It’s all hands to the wheel to manage pest

Wheel cactus (Opuntia robusta) has become a problem in the Upper Murray region, spreading slowly but surely across the hill tops around Greg Greg.

PRICKLY PROBLEM: The wheel cactus is spreading through the region and various control methods including a direct-injection technique are being explored.

PRICKLY PROBLEM: The wheel cactus is spreading through the region and various control methods including a direct-injection technique are being explored.

A native of Mexico, this invasive weed is thought to have entered the areas as a garden plant, and has been spread by birds and foxes who like its fruit.

New plants can also sprout from small pieces of cactus left on the ground.

Named for its wheel-shaped leaves, the wheel cactus is not controlled by the cactus moth (Cactoblastis cactorum), unlike the prickly pear cactus.

Wheel cactus is listed as a Weed of National Significance and has the potential to infest most of the arable land in southern Australia.

It is a very difficult plant to control, as the leaves are covered with a thick waxy coat and have very few openings (stomates) that allow herbicides in.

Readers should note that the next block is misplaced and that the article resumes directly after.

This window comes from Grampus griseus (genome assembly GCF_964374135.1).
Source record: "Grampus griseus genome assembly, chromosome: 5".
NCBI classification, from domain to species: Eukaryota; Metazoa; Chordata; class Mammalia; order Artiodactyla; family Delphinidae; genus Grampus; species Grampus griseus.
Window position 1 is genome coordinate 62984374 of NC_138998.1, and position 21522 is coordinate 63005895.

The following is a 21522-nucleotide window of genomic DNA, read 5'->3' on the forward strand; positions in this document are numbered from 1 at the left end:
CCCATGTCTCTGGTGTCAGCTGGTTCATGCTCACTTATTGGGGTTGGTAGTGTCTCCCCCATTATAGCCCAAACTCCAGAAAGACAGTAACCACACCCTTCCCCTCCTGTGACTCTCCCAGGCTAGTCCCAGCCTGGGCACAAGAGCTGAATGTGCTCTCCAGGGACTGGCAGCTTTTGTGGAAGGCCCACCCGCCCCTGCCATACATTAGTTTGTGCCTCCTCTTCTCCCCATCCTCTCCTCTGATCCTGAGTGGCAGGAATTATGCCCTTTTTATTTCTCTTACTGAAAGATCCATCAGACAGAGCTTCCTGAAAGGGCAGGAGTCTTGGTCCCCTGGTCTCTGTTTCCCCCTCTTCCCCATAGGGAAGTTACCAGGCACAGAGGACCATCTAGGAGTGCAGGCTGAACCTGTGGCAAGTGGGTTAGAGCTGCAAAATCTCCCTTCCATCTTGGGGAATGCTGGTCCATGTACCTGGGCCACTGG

Landholders in the Upper Murray, in conjunction with Snowy Valleys Council and Murray Local Land Services, have trialled a direct-injection technique developed by the Tarrangower Weed Warriors in Victoria.

This approach has had some success, but unfortunately the very steep Upper Murray country is difficult to work on.

The lesson from this outbreak is to think carefully about what you introduce to your garden, particularly if you live in country areas, because it is so easy for introduced plants to escape.

Steve Thompson

Use of the cochineal insect (Dactylopius coccus) in the Flinders Ranges of South Australia has had some success controlling wheel cactus, and we are attempting to get it working for us at Greg Greg.

However these insects seem less adapted to the cold and rain than the cactus, which is still thriving.

The lesson from this outbreak is to think carefully about what you introduce to your garden, particularly if you live in country areas, because it is so easy for introduced plants to escape and cause serious headaches for land managers.

We will continue to work with landholders and local government to control this weed, and ask land managers to be vigilant in keeping an eye out for new infestations.

It is in the interests of all farmers that wheel cactus is managed effectively and prevented from spreading across the landscape.

For more information about wheel cactus, contact the Tumbarumba office of Murray Local Land Services on (02) 6948 9197.

By Steve Thompson, Land Services Officer, Murray Local Land Services